As Florida deals with online gambling expansion, Sen. Travis Hutson filed a fantasy sports bill (SB 1566) and a companion bill (SB 1568) on Jan. 5.
Florida has laws that regulate gambling activities in the state. However, there is no law addressing fantasy sports in particular.
The two bills and the ongoing debate about the fantasy sports companies accused of operating potentially illegal betting games all come ahead of the 2024 legislative session, scheduled for today, Jan. 9.
The argument over fantasy sports in Florida is still unresolved
About a month ago, Rep. Jason Shoaf submitted HB 679 to the Florida House of Representatives, a fantasy sports measure that would resemble federal legislation. The pre-filed bill hasn’t been introduced to the Senate and does not include a proposed tax rate.
If it passes, depending on its final language, it could reverse the state’s ban on pick ’em fantasy.
The attempt to make fantasy sports fully legal and regulated in Florida came a few months after the Florida Control and Gaming Commission sent a cease-and-desist letter to three fantasy operators in the state. The commission threatened legal action if the gambling sites didn’t instantly stop.
Sen. Joe Gruters demanded the commission to explain why they targeted those companies and why they may be breaking the law when the two leading companies in the industry – DraftKings and FanDuel – are not. Gruters raised his concerns in the Dec. 18 letter to Lou Trombetta, the commission’s executive director.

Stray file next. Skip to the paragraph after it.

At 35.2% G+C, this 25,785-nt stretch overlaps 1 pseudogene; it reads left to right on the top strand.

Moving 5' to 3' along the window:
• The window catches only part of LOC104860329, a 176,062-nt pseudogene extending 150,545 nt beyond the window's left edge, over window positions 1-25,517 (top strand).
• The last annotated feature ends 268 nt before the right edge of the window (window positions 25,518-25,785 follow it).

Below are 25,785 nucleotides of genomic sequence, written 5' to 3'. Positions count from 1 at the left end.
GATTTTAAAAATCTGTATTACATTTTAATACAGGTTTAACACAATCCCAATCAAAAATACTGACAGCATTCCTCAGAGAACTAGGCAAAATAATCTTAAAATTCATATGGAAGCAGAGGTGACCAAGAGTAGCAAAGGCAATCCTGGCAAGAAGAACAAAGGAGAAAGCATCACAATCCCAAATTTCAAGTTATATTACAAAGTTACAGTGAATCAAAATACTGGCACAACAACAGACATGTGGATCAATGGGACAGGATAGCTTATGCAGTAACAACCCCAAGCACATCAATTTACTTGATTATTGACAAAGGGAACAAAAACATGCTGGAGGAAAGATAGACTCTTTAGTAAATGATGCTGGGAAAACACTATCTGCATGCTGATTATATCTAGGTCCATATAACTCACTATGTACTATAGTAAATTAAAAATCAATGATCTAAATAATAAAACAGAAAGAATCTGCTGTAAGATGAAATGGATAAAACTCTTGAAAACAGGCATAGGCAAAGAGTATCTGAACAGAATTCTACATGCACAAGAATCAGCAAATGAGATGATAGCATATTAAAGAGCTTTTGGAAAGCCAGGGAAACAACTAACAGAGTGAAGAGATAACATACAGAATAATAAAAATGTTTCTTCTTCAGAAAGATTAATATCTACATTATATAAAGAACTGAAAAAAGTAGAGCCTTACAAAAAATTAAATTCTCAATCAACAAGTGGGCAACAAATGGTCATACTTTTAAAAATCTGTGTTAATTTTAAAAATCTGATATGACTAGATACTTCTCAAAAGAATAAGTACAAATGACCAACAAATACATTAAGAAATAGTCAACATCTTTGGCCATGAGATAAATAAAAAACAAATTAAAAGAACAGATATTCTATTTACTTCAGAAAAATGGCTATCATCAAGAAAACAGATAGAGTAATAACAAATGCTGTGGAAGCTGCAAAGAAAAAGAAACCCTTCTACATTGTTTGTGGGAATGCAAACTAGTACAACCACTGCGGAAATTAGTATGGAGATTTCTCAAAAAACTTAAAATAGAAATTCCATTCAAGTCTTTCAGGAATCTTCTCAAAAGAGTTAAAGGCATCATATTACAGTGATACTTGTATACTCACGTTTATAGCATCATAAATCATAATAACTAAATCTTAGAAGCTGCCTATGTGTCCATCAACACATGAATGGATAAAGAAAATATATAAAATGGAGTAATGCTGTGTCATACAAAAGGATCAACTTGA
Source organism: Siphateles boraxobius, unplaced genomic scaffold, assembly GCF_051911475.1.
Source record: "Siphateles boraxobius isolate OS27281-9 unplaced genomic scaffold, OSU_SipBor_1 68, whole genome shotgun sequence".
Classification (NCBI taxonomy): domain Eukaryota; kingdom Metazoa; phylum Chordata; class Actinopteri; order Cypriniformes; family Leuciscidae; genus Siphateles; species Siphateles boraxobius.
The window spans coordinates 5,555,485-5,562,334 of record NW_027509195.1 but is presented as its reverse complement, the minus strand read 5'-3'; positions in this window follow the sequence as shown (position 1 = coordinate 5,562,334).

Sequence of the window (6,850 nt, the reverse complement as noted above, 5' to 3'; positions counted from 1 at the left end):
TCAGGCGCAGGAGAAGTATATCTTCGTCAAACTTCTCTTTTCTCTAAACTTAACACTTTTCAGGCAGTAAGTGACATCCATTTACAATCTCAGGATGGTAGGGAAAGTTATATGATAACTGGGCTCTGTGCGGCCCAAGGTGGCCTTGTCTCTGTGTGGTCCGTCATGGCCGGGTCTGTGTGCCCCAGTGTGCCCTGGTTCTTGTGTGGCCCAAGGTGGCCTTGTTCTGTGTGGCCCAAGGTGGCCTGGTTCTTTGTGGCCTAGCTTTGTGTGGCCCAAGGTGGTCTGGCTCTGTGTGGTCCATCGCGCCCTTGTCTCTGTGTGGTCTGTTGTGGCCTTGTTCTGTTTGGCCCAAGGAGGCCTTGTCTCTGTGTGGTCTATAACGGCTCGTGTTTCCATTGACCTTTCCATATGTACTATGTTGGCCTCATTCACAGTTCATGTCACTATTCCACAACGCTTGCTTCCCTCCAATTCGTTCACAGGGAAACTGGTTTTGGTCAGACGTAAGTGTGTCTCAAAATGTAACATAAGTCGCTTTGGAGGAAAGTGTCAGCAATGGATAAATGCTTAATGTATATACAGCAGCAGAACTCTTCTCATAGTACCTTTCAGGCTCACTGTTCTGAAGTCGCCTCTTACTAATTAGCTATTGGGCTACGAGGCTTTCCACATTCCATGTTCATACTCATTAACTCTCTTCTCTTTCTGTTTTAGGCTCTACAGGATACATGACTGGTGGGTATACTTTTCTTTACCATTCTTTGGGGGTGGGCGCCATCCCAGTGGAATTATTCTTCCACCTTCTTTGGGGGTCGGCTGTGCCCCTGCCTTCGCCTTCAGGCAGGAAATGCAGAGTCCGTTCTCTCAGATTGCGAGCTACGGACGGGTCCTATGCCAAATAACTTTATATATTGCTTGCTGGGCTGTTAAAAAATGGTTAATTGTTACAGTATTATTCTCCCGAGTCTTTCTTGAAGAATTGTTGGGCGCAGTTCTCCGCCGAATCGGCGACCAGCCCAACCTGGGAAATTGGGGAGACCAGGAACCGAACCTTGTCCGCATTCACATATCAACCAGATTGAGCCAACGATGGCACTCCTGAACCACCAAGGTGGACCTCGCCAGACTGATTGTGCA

In particular, the senator pointed to the cease-and-desist letters Trombetta sent to:
- Underdog Fantasy
- SidePrize LLC (also known as Performance Predictions LLC), doing business as PrizePicks
- Betr Picks
All three companies have hired a renowned slate of lobbyists, like Nick Iarossi and Ron Book.
Although months have passed since they received the cease-and-desist letters, the three daily fantasy sports operators continued offering games to Florida players.
In the document obtained by the Sun Sentinel, Joe Jacquot, a former general counsel for DeSantis who also worked for DraftKings and FanDuel, wrote:
“FanDuel, as a contest sponsor, merely puts up a purse, for which it does not compete. The companies that received cease and desist letters do the opposite – they participate in the contest and win the prize if the contestant does not correctly guess winning propositions.
Indeed, they say it does not matter under federal law that the contest involves the operator, but Florida law makes that very distinction.”
Seminole Tribe began accepting online sports bets in Florida
The disagreement over Florida fantasy sports comes relatively quickly after the Seminole Tribe announced plans to expand its gambling resume at its Florida casinos in December.
After nearly two years of challenging the legality of the gaming agreement, the Seminole Tribe made online sports betting available for Florida players with its Hard Rock Bet platform in early November.
The agreement specified that initial sports betting was limited to the Tribe’s facilities. The deal also gave the tribe “exclusivity” to offer sports betting, as well as online sports betting, throughout the state. In addition to sports betting, the contract allowed the Seminoles also to launch craps and roulette at all six Seminole Casinos.
In return, the Tribe will pay the state at least $2.5 billion over the first five years of the agreement, with increased pay in the coming years.